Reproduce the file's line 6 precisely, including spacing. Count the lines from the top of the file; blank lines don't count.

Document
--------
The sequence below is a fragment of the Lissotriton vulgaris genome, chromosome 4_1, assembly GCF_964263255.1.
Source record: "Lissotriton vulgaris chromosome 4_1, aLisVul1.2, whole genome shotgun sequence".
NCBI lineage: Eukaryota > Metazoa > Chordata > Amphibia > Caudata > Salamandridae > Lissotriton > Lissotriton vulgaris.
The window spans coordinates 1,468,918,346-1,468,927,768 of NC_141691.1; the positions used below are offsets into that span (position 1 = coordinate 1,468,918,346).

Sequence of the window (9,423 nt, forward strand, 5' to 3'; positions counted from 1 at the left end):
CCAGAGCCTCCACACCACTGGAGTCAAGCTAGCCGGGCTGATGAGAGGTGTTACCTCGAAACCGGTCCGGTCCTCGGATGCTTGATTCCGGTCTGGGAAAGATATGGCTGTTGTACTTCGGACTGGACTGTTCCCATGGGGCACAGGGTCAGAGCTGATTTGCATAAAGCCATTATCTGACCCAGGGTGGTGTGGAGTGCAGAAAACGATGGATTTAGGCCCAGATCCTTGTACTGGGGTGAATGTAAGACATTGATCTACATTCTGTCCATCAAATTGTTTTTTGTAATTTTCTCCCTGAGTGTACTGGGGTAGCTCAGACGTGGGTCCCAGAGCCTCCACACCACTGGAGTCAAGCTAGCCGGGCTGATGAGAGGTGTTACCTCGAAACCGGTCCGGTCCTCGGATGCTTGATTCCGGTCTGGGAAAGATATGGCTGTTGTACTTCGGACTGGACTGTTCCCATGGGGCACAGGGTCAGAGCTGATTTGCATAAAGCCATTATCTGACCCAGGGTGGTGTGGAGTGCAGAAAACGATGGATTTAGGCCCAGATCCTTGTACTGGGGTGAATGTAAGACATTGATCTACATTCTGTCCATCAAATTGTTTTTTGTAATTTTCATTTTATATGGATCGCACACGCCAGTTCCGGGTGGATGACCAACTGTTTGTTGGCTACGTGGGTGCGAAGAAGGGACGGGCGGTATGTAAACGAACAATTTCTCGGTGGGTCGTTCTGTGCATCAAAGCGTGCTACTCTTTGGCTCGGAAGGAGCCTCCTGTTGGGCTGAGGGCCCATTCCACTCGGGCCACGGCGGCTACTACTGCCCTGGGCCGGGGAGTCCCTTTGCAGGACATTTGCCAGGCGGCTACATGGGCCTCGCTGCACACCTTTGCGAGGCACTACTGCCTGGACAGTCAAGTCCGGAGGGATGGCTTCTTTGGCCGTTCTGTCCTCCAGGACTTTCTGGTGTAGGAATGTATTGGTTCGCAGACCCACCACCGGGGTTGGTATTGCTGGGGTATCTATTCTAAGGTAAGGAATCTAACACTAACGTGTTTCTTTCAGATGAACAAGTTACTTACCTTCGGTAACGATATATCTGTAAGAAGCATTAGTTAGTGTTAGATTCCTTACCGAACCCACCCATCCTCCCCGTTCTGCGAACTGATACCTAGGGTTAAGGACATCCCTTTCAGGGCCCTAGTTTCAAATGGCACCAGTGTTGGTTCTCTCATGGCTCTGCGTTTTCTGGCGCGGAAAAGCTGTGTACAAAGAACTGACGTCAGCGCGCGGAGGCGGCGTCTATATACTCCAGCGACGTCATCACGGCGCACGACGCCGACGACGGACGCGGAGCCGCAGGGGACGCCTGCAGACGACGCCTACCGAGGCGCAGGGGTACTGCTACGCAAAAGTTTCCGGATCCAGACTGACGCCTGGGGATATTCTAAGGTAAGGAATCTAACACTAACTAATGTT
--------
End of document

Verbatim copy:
CCAGAGCCTCCACACCACTGGAGTCAAGCTAGCCGGGCTGATGAGAGGTGTTACCTCGAAACCGGTCCGGTCCTCGGATGCTTGATTCCGGTCTGGGAAAGATATGGCTGTTGTACTTCGGACTGGACTGTTCCCATGGGGCACAGGGTCAGAGCTGATTTGCATAAAGCCATTATCTGACCCAGGGTGGTGTGGAGTGCAGAAAACGATGGATTTAGGCCCAGATCCTTGTACTGGGGTGAATGTAAGACATTGATCTACATTCTGTCCATCAAATTGTTTTTTGTAATTTTCTCCCTGAGTGTACTGGGGTAGCTCAGACGTGGGTCCCAGAGCCTCCACACCACTGGAGTCAAGCTAGCCGGGCTGATGAGAGGTGTTACCTCGAAACCGGTCCGGTCCTCGGATGCTTGATTCCGGTCTGGGAAAGATATGGCTGTTGTACTTCGGACTGGACTGTTCCCATGGGGCACAGGGTCAGAGCTGATTTGCATAAAGCCATTATCTGACCCAGGGTGGTGTGGAGTGCAGAAAACGATGGATTTAGGCCCAGATCCTTGTACTGGGGTGAATGTAAGACATTGATCTACATTCTGTCCATCAAATTGTTTTTTGTAATTTTCATTTTATATGGATCGCACACGCCAGTTCCGGGTGGATGACCAACTGTTTGTTGGCTACGTGGGTGCGAAGAAGGGACGGGCGGTATGTAAACGAACAATTTCTCGGTGGGTCGTTCTGTGCATCAAAGCGTGCTACTCTTTGGCTCGGAAGGAGCCTCCTGTTGGGCTGAGGGCCCATTCCACTCGGGCCACGGCGGCTACTACTGCCCTGGGCCGGGGAGTCCCTTTGCAGGACATTTGCCAGGCGGCTACATGGGCCTCGCTGCACACCTTTGCGAGGCACTACTGCCTGGACAGTCAAGTCCGGAGGGATGGCTTCTTTGGCCGTTCTGTCCTCCAGGACTTTCTGGTGTAGGAATGTATTGGTTCGCAGACCCACCACCGGGGTTGGTATTGCTGGGGTATCTATTCTAAGGTAAGGAATCTAACACTAACGTGTTTCTTTCAGATGAACAAGTTACTTACCTTCGGTAACGATATATCTGTAAGAAGCATTAGTTAGTGTTAGATTCCTTACCGAACCCACCCATCCTCCCCGTTCTGCGAACTGATACCTAGGGTTAAGGACATCCCTTTCAGGGCCCTAGTTTCAAATGGCACCAGTGTTGGTTCTCTCATGGCTCTGCGTTTTCTGGCGCGGAAAAGCTGTGTACAAAGAACTGACGTCAGCGCGCGGAGGCGGCGTCTATATACTCCAGCGACGTCATCACGGCGCACGACGCCGACGACGGACGCGGAGCCGCAGGGGACGCCTGCAGACGACGCCTACCGAGGCGCAGGGGTACTGCTACGCAAAAGTTTCCGGATCCAGACTGACGCCTGGGGATATTCTAAGGTAAGGAATCTAACACTAACTAATGTT